Paper Short Abstract:
Critiques of neo-liberal agendas show how fusions of knowledge and technology can have unintended consequences on local communities. The paper examines this ‘governmentality’ from the perspective of working inside government where discourses fragment and knowledge is unexpectedly appropriated.
Paper long abstract:
Over the last decade considerable critical work has examined the effects of Western neo-liberal strategies on communities around the globe. These have focussed on the production of neo-liberal discourse, the structuring and valuing of particular kinds of knowledge, the effects these have on community relations, and the associated technologies and applications of power. Much of this work has taken forward Foucault's analysis of the relations between power, knowledge and their disciplining results, into notions of 'governmentality' and the unintended results of attempts by government bodies, NGOs and other agencies to change things on the ground. This has included strong critical strands in the anthropology of development and environmentalism. In previous work I have analysed the roles and effects of government and NGO discourses on a community of fishers in Jamaica, arguing that these had unintended consequences on the community, and that power itself was fragmentary and multifaceted. I now work for the Civil Service developing research to underpin communication advice on countering terrorist threats. This paper examines how power and knowledge are understood and communicated inside a 'powerful' organisation. How are ideas negotiated and communicated internally and to different public 'audiences'? What are the relationships structuring the ownership of knowledge, and their limitations and possible effects? The paper concludes by outlining how research might best shed light on these relationships.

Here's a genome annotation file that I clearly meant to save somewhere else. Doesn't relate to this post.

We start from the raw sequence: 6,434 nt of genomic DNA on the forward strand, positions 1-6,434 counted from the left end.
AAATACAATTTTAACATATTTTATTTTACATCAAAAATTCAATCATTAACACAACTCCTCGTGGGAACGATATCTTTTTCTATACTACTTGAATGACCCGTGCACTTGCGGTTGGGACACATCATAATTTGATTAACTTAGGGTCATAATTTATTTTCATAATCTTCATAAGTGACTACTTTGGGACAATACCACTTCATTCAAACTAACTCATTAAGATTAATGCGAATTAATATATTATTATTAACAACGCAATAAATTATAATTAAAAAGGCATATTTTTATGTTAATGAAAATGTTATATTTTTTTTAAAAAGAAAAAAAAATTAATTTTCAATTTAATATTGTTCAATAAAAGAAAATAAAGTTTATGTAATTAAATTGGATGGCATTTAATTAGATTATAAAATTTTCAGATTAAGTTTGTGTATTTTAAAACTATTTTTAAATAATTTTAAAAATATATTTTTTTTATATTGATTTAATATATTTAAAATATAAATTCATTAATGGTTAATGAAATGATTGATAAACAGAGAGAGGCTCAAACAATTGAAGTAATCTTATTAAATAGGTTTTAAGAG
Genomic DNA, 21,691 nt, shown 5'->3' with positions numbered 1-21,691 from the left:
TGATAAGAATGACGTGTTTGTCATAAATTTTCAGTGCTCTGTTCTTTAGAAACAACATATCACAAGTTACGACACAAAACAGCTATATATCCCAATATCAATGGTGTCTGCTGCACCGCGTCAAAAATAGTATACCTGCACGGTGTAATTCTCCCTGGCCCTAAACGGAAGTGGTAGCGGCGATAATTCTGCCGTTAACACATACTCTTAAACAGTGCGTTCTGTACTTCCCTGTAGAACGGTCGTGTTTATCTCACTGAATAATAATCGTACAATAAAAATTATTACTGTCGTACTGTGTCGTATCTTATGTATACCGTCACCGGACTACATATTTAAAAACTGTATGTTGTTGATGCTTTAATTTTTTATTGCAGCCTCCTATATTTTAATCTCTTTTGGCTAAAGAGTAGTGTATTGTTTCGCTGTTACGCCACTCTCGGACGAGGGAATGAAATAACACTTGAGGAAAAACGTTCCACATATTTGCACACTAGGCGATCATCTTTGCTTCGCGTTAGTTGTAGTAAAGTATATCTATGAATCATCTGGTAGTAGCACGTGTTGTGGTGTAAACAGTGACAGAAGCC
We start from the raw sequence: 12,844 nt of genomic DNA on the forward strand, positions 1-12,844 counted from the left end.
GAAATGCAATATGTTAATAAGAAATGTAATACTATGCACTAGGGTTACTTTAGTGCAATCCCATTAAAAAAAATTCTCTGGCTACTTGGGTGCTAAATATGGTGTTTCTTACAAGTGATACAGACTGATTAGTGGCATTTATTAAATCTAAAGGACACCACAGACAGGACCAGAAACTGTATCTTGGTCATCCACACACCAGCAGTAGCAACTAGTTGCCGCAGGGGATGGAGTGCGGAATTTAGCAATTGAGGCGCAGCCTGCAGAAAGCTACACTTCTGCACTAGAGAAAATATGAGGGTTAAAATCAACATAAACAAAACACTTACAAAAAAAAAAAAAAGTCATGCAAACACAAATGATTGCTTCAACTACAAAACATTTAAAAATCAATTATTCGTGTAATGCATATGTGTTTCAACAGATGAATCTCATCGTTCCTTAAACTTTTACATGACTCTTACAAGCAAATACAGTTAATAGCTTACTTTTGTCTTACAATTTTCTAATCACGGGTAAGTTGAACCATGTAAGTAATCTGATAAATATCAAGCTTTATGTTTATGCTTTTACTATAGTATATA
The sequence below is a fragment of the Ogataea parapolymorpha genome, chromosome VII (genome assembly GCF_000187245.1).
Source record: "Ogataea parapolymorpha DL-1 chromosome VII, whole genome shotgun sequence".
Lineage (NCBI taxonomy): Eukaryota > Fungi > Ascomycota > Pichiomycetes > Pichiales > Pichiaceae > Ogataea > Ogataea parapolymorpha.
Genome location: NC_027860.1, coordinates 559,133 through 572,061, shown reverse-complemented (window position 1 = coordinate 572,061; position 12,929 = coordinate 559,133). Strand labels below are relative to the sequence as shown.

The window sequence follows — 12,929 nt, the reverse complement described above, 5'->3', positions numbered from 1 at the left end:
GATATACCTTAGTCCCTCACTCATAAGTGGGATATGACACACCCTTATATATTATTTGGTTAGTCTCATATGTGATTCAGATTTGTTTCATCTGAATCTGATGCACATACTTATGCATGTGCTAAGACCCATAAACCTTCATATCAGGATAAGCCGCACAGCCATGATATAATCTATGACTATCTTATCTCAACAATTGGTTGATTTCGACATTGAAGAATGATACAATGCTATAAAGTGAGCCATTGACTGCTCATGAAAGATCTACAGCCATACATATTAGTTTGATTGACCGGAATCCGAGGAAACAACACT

Audible anthropology: anthropologists in government